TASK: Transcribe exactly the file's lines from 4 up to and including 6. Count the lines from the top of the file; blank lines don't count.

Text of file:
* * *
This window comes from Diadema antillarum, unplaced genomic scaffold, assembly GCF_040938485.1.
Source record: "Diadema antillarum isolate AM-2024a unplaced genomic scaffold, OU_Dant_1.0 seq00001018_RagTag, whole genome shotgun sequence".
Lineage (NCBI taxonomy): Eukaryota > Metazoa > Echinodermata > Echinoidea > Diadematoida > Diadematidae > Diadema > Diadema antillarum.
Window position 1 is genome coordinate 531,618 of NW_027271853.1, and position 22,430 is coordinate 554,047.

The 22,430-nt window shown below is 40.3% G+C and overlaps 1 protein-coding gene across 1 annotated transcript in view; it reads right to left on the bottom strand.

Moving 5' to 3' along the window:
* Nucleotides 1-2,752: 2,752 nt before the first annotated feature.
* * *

Window position 1 is genome coordinate 531,618 of NW_027271853.1, and position 22,430 is coordinate 554,047.

The 22,430-nt window shown below is 40.3% G+C and overlaps 1 protein-coding gene across 1 annotated transcript in view; it reads right to left on the bottom strand.

Moving 5' to 3' along the window: